Today, it’s my great pleasure to be chatting with author-illustrator Cristina Lalli about her debut picture book, Nola’s Scribbles Save the Day, releasing from Page Street Kids on June 23rd, 2020.
Congratulations on your brand new book! Give us a taste of what Nola’s Scribbles Save the Day is all about.
My story follows young Nola, who loves to scribble and doodle in her own way to brighten her world with her imagination. Frustration comes when others around her don’t understand what she is doing and why. She struggles with the idea of whether to change her scribbles into something others can understand and appreciate, or to be true to her own self and celebrate her work just the way it is. She stumbles into a “big, boring blank” but in the process realizes that she is not alone in this dilemma. There are many other creators who have fallen into the same void. The only way out, they have all realized, is to collaborate with all of their own, unique ideas.
How did the idea of Nola’s Scribbles…come to you? What can you tell us about its journey to publication?
Nola’s Scribbles began as my own scribbles and a vague idea about a young girl and her difficulties with the creative process. You could say it’s semi-autobiographical. The initial concept began about 5 years ago, while I was living and working for a few years in the UK and completing the Masters of Children’s Book Illustration at Cambridge School of Art. It was an amazing program, but I felt inadequate compared to my peers, as it had been several years since I had been able to focus on honing my drawing skills. That struggle to find a balance between what I wanted to express, and how I was going to approach it, was my own parallel narrative.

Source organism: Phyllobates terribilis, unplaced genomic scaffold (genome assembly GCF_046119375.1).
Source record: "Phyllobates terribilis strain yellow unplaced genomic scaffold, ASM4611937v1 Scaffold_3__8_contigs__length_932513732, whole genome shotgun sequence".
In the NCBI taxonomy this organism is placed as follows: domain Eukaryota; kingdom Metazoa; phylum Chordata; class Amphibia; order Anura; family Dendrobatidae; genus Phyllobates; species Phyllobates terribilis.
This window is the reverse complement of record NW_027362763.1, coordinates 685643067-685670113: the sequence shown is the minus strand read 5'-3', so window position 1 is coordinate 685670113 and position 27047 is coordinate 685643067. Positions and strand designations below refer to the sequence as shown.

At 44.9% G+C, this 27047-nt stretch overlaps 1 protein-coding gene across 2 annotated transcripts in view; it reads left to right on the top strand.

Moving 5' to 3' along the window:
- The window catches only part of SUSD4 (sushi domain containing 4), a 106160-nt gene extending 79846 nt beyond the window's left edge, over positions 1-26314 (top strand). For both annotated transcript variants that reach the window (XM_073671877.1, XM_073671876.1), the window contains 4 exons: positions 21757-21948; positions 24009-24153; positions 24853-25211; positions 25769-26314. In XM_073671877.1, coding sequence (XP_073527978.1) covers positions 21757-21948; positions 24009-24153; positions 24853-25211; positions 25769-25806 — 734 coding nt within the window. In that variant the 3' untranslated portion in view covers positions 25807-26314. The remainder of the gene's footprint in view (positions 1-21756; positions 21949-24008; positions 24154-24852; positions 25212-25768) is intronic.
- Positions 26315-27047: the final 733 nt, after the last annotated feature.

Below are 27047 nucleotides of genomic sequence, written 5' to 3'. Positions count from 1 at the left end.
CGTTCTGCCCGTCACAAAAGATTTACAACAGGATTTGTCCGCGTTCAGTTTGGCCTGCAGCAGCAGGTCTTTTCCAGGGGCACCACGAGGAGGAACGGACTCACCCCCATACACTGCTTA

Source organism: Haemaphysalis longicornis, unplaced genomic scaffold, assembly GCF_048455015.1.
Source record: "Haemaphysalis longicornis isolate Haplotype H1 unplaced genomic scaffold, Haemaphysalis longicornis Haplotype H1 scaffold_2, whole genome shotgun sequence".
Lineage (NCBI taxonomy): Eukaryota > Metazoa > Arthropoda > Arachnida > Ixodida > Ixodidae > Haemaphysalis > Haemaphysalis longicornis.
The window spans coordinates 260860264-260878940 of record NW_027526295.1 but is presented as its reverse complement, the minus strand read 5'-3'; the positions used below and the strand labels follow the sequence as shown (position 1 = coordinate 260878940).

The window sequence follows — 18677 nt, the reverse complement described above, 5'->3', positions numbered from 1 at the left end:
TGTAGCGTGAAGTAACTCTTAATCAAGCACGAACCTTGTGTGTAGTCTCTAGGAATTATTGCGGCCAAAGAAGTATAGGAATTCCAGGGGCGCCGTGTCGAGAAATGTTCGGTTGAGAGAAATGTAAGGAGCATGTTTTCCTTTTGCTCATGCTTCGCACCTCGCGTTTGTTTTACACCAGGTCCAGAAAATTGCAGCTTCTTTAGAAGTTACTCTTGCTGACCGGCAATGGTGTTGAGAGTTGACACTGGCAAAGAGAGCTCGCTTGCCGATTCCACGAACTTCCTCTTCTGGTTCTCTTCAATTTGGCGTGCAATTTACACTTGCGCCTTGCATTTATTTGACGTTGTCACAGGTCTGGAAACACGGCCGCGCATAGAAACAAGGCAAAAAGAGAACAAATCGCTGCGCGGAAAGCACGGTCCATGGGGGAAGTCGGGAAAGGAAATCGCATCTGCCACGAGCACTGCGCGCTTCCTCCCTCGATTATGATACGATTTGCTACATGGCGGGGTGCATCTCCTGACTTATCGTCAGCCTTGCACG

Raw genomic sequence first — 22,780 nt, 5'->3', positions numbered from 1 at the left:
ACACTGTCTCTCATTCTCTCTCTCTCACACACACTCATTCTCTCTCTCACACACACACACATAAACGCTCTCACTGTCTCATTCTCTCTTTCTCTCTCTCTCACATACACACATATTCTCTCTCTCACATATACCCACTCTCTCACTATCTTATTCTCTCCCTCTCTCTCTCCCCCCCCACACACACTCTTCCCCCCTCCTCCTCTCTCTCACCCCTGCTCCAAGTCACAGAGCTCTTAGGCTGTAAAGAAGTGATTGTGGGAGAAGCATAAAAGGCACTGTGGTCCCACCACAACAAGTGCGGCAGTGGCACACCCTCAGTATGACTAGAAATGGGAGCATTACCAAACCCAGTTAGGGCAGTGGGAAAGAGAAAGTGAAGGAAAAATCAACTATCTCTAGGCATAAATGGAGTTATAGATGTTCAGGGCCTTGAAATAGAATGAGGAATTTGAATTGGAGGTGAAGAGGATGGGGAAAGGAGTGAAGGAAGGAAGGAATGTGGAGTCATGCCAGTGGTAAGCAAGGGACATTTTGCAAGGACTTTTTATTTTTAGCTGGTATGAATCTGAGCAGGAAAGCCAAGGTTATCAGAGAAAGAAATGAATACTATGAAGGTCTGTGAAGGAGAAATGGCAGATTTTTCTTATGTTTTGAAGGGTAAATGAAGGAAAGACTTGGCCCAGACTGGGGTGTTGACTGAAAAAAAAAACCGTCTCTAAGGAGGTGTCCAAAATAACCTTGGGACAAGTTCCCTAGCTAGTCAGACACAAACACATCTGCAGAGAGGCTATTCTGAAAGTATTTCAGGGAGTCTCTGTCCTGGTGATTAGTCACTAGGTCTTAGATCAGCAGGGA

From what age did you consider yourself an illustrator? A writer? What spurred you to pursue
this path professionally? What other fields have you worked in?
I knew from at least Kindergarten that I wanted to do something involving drawing, and I was often hand-making cards, poems, and little stories to give to my siblings or parents as gifts. I have taken a very winding path to where I am now, but I started my creative career straight out of college as a greeting card designer in Cleveland, Ohio. Following that, I volunteered in the U.S. Peace Corps in Tanzania, then worked various freelance design and illustration jobs upon returning home. I struggled with whether to continue in design or to follow my interest in education, leading me to New York to complete a masters and teaching fellows program at Teachers College, Columbia University and subsequently taught special education in New York City Public Schools, and then in London. It was there that I decided to finally take the risk of combining together my interest and experiences with education, literacy and my own creative pursuits to focus on writing and illustrating children’s books.
Can you describe a pivotal moment in your career? “The Call ”or “The Email” or whatever
moment you knew that your dreams were about to come true?